Melanesian Spearhead Group ‘fails West Papua’

August 30, 2023
Jayapura protest
A protest in Jayapura on August 23 called for the United Liberation Movement of West Papua to be admitted as a full member of the Melanesian Spearhead Group. Photo: Supplied

West Papuans and their supporters say they have been “let down” by Melanesian Spearhead Group (MSG) leaders over a decision not to admit the United Liberation Movement of West Papua (ULMWP) as a full member at its August 23–25 summit in Vanuatu’s capital, Port Vila.

Australia West Papua Association spokesperson Joe Collins said: “Over the last few months in West Papua, the grassroots [movements] have taken to the streets calling on the MSG to grant full membership to the ULMWP.

“Many were arrested, beaten, tortured and jailed as they rallied peacefully in calling on the MSG to support them.

“It is tragic that the MSG did not respond to their call. Do the MSG leaders not read the reports of the ongoing human rights abuses in West Papua?”

AWPA pointed to two recent reports on Indonesia’s human rights abuses in occupied West Papua. The first was published by the PNG Trust, and features in Paradise Bombed, a video produced by social media commentators, “friendlyjordies”.

The second is a Human Rights Monitor report, Destroy them first … discuss human rights later, which exposes Indonesian military attacks on Indigenous villages in West Papua

West Papua supporters, human rights and anti-corruption campaigners are also concerned that Indonesia may be leveraging influence with Pacific Island leaders over West Papua (including the ULMWP’s membership bid) via funding deals.

“Surely with all the aid flowing to Pacific countries, it’s not simply a case of ‘follow the money’?” asked Collins.

Collins pointed to a report in Vanuatu’s Daily Post, which said that while Vanuatu Free West Papua Association was lobbying the prime ministers of the MSG to approve the ULMWP’s application for full MSG membership, “a top Vanuatu Government official allegedly travelled to Jakarta to negotiate a reported VT300 million to fund the VIP Lounge of Port Vila International Airport and fund humanitarian aid”.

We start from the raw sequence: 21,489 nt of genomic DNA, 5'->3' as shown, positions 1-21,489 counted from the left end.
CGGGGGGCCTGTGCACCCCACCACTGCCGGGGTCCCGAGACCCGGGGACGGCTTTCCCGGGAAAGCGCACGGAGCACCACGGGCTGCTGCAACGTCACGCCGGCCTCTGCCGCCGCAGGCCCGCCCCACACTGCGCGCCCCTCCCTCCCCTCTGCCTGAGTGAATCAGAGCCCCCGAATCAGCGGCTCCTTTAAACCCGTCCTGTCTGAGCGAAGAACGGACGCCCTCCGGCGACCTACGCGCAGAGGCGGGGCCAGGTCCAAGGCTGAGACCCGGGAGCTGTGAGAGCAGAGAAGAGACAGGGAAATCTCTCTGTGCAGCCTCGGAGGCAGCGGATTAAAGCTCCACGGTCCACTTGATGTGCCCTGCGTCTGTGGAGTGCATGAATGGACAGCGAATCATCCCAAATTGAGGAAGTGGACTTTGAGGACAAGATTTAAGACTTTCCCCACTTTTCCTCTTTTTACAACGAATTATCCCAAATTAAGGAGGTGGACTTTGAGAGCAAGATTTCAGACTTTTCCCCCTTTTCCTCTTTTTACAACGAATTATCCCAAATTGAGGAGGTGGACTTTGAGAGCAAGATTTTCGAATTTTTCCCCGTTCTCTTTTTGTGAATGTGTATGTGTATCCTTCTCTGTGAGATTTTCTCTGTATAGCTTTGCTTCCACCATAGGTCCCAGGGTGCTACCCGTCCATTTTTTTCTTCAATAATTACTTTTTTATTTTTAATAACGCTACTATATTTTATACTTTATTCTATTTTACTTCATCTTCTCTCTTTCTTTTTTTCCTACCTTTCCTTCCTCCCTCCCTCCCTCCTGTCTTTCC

“When the Indonesian delegation walked out of the summit as [ULMWP President] Benny Wenda prepared to speak, it was not only an insult to West Papua but to the MSG leaders as well,” Collins said.

“The leaders should have granted full membership to the ULMWP on that outrageous act alone.”

David Robie, a veteran Asia-Pacific commentator and editor of Asia Pacific Report, wrote that “the failure of the Melanesian leadership to stand by the ULMWP was a travesty”. He said in RNZ on August 28 that the MSG had “thrown away a golden chance for achieving a historical step towards justice and peace in West Papua by lacking the courage to accept the main Papuan self-determination advocacy movement as full members”.

Robie continued: “Many see this as a terrible betrayal of West Papuan aspirations and an undermining of Melanesian credibility and solidarity as well as an ongoing threat to the region's security and human rights.

“It is also seen as a success for Indonesia’s chequebook and cultural diplomacy in the region that has intensified in recent years and months with a perception that Jakarta has bribed its way to prevent the United Liberation Front for West Papua (ULMWP) from upgrading its status from observer to its rightful full membership.

“A former Vanuatu prime minister, Joe Natuman, questioned the direction of the MSG back in 2016 when he claimed the West Papuans had been ‘sold out’ and likened the failure of the organisation to grant ULMWP membership to when Jesus Christ was betrayed and sold for 30 pieces of silver.

“He complained at the time that ‘some people’ were trying to drive the MSG for their own agendas, with implied criticism of Fiji, Papua New Guinea and Indonesia.

“Earlier this year, Natuman was even more explicit when he admitted that the MSG had made a mistake by allowing Indonesia to join the Melanesian body in 2015.”

Robie reported that the Summit’s final communiqué was “silent” on West Papua and “claimed that there was no consensus” on the ULMWP’s membership.

The communiqué justified this position, saying the ULMWP “does not meet the existing” criteria for membership under the MSG agreement. It “also imposed a one-year membership moratorium, apparently closing the door on West Papuan future hopes”.

“The tone was set at the MSG when the Indonesian delegation (the largest at the summit) walked out in protest when ULMWP interim president Benny Wenda addressed the plenary,” Robie said.

Despite this, the ULMWP said on August 29 that it welcomed the summit’s call on Indonesia to allow the United Nations High Commissioner for Human Rights to visit West Papua.

“I hope that the MSG chair will honour the commitment to write to Indonesia as a matter of urgency, as every day that international intervention is delayed sees more West Papuans suffer and more Melanesian blood spilt,” Wenda said.

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